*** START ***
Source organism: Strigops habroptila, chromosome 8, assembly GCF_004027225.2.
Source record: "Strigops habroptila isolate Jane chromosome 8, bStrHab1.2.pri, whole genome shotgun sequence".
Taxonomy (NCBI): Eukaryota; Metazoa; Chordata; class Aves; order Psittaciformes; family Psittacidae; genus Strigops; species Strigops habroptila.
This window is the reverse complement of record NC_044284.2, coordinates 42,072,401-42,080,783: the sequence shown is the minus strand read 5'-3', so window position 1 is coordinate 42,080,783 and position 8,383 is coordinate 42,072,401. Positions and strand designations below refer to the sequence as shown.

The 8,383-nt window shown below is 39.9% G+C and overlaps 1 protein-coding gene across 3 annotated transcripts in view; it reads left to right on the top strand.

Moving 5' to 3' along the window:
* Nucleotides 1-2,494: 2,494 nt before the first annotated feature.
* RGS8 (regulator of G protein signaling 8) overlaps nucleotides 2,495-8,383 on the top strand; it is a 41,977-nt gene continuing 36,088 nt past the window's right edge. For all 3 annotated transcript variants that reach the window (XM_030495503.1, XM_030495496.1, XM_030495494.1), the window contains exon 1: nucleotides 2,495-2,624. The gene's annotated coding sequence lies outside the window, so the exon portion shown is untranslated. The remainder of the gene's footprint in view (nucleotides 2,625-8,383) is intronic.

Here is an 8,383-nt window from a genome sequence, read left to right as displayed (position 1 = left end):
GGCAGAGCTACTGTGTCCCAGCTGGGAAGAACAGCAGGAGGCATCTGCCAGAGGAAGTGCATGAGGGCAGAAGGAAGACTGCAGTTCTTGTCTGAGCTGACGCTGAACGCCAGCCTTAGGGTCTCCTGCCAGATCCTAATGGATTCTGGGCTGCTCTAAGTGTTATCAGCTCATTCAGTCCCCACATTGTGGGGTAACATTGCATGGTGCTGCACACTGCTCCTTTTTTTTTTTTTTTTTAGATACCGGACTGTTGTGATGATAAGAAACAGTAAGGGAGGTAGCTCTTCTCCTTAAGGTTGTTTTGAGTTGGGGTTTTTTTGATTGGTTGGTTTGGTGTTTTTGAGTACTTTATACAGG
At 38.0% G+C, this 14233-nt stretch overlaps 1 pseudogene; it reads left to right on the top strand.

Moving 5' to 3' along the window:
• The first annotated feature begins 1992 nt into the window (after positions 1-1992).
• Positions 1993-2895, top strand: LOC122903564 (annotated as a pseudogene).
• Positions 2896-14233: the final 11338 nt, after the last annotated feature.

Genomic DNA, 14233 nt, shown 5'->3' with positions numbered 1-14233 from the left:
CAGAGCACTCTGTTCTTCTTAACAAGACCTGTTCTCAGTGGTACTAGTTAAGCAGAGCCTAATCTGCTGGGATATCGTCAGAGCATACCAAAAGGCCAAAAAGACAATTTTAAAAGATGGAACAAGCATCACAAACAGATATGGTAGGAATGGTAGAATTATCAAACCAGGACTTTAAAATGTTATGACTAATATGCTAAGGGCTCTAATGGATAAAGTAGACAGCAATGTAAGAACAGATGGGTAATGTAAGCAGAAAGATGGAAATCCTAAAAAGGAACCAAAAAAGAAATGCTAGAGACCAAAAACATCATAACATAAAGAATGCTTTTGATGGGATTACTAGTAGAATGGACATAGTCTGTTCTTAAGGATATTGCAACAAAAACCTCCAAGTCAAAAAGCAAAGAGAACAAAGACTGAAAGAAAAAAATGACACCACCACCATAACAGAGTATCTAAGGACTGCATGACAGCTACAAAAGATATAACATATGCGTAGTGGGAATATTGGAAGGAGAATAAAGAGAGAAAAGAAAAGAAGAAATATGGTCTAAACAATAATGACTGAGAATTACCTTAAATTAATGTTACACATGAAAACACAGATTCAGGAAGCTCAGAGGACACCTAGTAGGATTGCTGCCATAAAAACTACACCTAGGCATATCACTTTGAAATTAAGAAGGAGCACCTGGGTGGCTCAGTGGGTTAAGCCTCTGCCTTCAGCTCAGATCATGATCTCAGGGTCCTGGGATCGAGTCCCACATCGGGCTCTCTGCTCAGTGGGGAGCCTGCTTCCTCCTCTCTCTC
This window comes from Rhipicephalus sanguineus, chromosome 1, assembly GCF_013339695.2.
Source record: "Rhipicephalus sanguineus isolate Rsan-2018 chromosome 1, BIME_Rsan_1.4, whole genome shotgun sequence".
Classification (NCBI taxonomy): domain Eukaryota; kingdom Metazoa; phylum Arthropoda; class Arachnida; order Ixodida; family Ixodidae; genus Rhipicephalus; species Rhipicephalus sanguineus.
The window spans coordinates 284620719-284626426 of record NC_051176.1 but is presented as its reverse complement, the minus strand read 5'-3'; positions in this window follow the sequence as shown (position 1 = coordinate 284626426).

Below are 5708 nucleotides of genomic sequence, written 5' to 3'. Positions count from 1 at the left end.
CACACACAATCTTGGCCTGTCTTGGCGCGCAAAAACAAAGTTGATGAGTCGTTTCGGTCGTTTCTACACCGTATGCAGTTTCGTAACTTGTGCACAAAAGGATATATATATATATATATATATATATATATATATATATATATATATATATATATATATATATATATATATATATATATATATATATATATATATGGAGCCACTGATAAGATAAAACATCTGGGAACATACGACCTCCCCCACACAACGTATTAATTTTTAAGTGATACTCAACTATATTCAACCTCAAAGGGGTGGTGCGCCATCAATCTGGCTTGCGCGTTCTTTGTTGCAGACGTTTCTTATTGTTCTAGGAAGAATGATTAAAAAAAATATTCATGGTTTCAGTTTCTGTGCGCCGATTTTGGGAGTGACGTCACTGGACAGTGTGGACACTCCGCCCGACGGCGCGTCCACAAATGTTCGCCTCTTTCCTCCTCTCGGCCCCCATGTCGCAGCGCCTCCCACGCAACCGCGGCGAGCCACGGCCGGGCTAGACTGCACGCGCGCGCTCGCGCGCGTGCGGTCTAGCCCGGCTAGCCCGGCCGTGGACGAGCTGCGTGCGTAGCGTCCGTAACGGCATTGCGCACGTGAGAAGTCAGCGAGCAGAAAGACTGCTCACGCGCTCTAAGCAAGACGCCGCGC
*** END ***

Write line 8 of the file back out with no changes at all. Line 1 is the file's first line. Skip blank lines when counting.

* RGS8 (regulator of G protein signaling 8) overlaps nucleotides 2,495-8,383 on the top strand; it is a 41,977-nt gene continuing 36,088 nt past the window's right edge. For all 3 annotated transcript variants that reach the window (XM_030495503.1, XM_030495496.1, XM_030495494.1), the window contains exon 1: nucleotides 2,495-2,624. The gene's annotated coding sequence lies outside the window, so the exon portion shown is untranslated. The remainder of the gene's footprint in view (nucleotides 2,625-8,383) is intronic.